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Comptroller Dugan: Poor credit underwriting key to financial crisis

Dugan: Poor Credit Underwriting Was Key Factor in Financial Crisis

Comptroller of the Currency John Dugan testified yesterday before the Financial Crisis Inquiry Commission (FCIC) that poor credit underwriting, particularly by nonbank lenders that received little or no regulation, was a key factor in the financial crisis. The FCIC is a bipartisan 10-member committee the mission of which is recording what led to the financial and economic meltdown in the fall of 2008.  

“I believe there was a . . . fundamental problem: poor underwriting practices that made credit too easy. Among the worst of these practices were the failure to verify borrower representations about income and financial assets; the failure to require meaningful borrower equity in homes in the form of real down payments; the offering of 'payment option' loans where borrowers actually increased the amount of their principal owed with each monthly payment; and the explicit or implicit reliance on future house price appreciation as the primary source of loan repayment, either through refinancing or sale,” Dugan testified.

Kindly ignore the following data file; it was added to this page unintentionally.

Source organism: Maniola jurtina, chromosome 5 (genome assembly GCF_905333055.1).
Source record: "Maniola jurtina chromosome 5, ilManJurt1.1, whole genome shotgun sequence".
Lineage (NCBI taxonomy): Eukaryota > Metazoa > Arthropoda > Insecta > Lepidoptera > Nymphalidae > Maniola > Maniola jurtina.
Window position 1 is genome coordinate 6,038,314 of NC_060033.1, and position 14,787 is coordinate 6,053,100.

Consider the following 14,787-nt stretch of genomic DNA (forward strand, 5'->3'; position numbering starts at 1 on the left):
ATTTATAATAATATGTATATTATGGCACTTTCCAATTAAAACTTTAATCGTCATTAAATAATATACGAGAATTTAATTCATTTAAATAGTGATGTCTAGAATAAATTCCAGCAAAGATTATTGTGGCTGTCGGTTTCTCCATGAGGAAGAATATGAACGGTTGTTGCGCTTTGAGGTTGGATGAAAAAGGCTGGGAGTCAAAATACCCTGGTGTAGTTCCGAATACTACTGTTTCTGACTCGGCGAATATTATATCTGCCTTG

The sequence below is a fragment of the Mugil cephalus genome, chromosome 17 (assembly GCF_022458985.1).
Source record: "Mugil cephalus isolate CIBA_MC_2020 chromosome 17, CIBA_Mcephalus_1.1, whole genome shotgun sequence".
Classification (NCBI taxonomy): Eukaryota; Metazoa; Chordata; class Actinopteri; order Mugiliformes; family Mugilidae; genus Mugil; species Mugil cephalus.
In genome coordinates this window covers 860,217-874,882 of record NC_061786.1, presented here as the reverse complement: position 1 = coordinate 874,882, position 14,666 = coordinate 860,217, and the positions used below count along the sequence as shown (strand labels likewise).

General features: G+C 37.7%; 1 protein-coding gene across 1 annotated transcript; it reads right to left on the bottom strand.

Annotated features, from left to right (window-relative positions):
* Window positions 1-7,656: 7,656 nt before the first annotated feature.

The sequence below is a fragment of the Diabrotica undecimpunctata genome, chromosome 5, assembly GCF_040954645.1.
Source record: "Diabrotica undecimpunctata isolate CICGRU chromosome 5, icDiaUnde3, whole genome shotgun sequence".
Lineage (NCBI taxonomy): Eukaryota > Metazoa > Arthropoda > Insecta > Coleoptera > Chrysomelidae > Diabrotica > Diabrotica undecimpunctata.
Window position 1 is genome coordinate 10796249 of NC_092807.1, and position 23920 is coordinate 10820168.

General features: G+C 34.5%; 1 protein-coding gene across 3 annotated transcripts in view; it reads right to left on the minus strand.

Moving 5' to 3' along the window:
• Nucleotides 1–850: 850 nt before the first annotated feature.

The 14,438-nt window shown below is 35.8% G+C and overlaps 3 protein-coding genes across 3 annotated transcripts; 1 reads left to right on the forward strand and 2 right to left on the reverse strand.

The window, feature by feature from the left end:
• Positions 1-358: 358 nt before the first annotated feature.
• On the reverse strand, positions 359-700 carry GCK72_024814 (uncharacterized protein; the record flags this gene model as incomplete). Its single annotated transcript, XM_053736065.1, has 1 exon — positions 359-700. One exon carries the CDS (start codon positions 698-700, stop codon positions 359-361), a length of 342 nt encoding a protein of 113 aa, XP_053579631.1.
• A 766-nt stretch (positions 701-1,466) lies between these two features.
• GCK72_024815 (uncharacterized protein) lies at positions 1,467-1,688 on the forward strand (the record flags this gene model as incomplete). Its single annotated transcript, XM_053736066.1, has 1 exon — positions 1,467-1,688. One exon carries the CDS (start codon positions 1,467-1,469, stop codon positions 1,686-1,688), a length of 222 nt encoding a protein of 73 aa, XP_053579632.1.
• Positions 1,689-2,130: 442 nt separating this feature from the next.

All we can say is, “Amen.” Since the bankruptcy of Lehman Brothers – the signal event that brought the financial crisis into focus – the Oklahoma Bankers Association has been at the forefront of explaining how the collapse came about, that traditional banks are being falsely blamed for it, and reassuring Oklahomans that “Nothing's Safer Than Money In The Bank!”
 
Dugan went on to suggest that minimum underwriting standards should be established that would apply to all mortgage lenders:

“I believe the government should establish minimum, common-sense underwriting standards for mortgages that can be effectively applied and enforced for all mortgage lenders . . .,” he said. “If we had had such basic, across-the-board rules in place 10 years ago on income verification, down payments, and teaser rate mortgages, I believe the financial crisis would have been much less severe than it was.”
 
Click here to read his entire testimony (which is very long and detailed).
 
http://fcic.gov/hearings/pdfs/2010-0408-Dugan.pdf

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